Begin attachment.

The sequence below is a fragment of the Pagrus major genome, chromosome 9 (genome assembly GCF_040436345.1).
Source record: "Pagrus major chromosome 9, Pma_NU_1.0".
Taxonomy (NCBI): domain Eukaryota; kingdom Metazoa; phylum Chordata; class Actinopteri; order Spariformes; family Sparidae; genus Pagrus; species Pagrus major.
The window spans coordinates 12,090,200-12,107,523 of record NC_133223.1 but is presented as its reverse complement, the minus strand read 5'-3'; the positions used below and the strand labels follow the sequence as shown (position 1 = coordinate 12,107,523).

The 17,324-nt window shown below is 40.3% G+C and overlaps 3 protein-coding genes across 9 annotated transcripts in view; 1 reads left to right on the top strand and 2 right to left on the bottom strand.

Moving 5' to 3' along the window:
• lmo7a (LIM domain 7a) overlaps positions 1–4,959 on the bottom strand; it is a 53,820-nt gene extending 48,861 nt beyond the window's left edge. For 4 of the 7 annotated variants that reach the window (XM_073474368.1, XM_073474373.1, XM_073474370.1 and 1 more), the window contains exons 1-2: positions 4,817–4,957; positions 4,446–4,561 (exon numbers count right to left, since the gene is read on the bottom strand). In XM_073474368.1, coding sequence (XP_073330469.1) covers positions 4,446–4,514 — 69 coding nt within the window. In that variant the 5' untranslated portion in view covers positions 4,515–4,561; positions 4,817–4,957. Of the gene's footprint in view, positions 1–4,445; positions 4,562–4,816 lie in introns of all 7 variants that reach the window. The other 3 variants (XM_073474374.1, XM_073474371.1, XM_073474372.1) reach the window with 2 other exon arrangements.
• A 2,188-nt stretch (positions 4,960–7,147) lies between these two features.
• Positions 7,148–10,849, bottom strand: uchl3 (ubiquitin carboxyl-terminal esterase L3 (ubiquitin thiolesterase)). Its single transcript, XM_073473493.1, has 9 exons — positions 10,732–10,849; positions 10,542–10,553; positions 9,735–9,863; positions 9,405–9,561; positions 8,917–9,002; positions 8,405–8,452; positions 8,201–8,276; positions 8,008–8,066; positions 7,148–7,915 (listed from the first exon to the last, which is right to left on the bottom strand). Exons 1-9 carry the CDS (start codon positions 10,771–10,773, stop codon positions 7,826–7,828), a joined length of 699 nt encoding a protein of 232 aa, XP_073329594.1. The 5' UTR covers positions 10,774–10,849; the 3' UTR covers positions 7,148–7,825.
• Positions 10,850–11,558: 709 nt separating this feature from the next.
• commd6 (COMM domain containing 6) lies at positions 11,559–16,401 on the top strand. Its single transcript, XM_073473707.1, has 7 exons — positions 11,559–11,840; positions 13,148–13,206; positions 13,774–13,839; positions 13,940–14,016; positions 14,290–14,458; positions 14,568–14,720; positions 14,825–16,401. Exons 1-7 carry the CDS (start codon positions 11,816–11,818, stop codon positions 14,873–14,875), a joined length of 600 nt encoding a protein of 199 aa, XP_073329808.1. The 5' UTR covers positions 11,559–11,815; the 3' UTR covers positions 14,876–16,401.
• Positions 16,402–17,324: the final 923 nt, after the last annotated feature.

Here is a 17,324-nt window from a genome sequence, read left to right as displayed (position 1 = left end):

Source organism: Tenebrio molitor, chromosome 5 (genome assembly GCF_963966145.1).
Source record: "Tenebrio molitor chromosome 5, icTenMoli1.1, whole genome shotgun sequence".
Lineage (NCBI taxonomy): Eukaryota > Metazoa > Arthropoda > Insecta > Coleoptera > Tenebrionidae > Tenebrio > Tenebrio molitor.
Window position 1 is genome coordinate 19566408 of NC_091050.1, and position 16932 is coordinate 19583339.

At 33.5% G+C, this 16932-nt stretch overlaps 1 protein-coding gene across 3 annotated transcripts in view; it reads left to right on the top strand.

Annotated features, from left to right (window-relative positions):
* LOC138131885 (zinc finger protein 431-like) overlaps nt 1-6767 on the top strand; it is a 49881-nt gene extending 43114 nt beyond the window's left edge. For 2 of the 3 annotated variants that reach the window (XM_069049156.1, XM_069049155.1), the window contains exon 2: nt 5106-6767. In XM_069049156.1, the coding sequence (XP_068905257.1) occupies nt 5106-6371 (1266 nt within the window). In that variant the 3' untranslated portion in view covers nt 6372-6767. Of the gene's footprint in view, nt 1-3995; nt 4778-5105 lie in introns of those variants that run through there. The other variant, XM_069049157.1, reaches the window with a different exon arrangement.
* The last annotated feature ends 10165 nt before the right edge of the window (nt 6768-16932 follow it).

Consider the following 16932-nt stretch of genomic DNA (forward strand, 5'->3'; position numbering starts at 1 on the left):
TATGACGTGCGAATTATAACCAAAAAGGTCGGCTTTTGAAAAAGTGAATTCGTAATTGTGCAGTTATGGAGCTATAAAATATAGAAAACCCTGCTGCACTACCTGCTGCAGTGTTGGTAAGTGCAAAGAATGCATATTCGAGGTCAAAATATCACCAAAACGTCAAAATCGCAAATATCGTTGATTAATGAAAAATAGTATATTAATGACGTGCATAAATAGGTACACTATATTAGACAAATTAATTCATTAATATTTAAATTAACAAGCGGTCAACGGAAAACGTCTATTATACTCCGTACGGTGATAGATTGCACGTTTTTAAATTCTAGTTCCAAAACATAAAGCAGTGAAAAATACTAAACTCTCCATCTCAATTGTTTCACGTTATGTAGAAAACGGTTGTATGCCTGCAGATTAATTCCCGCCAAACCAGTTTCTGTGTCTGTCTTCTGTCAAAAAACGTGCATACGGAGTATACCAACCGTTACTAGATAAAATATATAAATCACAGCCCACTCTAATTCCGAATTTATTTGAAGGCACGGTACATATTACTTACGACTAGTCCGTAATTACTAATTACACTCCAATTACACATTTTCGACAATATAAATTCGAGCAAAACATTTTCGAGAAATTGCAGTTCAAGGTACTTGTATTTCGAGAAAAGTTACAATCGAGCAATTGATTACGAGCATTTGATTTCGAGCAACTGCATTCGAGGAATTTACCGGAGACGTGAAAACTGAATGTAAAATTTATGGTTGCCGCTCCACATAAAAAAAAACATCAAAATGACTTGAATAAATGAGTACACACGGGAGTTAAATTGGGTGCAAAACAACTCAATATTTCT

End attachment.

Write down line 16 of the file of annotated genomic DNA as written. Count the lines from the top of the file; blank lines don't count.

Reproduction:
Lineage (NCBI taxonomy): Eukaryota > Metazoa > Arthropoda > Insecta > Coleoptera > Tenebrionidae > Tenebrio > Tenebrio molitor.